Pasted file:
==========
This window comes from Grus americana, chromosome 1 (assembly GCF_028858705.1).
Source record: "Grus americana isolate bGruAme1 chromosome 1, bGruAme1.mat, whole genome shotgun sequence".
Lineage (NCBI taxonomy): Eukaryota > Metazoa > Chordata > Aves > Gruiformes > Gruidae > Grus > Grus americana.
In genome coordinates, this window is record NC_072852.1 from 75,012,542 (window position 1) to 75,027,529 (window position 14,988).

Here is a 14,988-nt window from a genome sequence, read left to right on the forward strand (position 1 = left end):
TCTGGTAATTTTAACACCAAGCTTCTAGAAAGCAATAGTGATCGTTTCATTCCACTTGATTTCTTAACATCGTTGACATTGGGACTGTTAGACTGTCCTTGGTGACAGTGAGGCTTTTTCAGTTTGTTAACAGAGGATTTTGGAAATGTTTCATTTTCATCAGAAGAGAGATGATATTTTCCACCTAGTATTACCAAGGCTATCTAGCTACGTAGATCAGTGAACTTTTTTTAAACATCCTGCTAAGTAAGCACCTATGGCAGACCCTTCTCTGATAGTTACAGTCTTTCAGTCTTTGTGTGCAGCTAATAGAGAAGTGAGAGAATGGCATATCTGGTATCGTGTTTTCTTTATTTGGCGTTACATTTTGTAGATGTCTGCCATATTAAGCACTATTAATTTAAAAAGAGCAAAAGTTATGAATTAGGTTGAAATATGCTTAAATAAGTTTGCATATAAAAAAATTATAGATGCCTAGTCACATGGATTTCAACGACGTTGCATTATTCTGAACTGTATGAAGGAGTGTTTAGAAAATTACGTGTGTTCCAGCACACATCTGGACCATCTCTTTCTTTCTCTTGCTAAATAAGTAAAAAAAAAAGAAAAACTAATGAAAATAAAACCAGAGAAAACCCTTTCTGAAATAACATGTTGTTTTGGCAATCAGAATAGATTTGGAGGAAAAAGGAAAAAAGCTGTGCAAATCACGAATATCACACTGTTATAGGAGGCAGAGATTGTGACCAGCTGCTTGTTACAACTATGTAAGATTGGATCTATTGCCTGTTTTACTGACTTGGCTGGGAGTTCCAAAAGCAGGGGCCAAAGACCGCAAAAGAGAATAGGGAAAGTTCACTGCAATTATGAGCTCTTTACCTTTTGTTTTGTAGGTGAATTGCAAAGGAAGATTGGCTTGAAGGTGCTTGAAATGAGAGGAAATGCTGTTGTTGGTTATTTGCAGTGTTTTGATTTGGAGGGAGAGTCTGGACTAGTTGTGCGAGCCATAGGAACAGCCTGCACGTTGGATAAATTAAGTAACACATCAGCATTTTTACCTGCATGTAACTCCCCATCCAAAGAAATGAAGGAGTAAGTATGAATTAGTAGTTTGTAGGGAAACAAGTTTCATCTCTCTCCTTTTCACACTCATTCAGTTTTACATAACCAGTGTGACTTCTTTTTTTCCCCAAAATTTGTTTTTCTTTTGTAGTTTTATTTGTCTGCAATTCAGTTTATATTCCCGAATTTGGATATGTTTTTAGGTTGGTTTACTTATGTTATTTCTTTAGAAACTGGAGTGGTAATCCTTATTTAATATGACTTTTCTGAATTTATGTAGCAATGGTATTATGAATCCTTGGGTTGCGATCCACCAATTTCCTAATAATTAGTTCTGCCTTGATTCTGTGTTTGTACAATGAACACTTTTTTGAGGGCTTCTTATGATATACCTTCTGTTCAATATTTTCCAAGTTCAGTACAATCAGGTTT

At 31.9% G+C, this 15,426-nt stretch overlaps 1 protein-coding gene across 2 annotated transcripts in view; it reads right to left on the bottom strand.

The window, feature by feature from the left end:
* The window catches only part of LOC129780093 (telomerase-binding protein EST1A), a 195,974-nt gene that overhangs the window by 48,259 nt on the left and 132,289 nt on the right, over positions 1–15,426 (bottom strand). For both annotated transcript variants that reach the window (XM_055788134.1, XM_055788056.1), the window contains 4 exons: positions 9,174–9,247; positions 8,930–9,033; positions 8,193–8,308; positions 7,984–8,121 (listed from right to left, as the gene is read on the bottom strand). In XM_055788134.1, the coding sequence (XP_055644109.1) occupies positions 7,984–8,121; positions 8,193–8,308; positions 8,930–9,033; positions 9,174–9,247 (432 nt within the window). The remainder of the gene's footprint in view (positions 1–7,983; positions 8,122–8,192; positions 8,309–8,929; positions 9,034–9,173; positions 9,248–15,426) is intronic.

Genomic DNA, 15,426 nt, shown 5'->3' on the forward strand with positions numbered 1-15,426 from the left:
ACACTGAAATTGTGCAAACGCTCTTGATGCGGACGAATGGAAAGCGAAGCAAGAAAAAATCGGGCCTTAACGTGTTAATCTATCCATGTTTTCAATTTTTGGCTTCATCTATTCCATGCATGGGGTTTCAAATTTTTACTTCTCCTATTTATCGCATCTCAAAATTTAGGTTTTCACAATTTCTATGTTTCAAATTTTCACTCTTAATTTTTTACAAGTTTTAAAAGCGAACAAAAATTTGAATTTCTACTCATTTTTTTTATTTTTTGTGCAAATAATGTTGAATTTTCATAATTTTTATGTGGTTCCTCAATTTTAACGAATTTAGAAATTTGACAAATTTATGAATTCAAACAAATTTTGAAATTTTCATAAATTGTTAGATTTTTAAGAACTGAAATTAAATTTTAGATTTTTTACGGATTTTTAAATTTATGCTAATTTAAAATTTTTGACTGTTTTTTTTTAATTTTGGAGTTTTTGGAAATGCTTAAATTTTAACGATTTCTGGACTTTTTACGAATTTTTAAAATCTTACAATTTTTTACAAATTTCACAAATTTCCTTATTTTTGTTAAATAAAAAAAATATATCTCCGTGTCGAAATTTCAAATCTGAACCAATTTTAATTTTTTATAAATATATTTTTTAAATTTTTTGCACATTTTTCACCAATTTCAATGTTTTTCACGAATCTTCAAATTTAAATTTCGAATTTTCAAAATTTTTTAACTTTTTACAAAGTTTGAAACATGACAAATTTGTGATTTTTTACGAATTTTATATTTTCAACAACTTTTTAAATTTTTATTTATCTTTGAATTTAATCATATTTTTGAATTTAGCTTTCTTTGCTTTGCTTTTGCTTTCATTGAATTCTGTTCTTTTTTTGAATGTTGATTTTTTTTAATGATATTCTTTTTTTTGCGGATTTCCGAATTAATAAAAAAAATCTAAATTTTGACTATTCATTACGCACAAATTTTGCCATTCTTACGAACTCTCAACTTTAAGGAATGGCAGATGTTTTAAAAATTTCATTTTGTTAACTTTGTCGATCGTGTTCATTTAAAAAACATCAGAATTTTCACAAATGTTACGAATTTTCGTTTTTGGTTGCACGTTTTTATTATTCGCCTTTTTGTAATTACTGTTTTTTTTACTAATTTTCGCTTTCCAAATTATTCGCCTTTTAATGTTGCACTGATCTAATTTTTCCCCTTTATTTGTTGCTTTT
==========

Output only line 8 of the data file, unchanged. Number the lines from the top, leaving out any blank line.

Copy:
The window, feature by feature from the left end: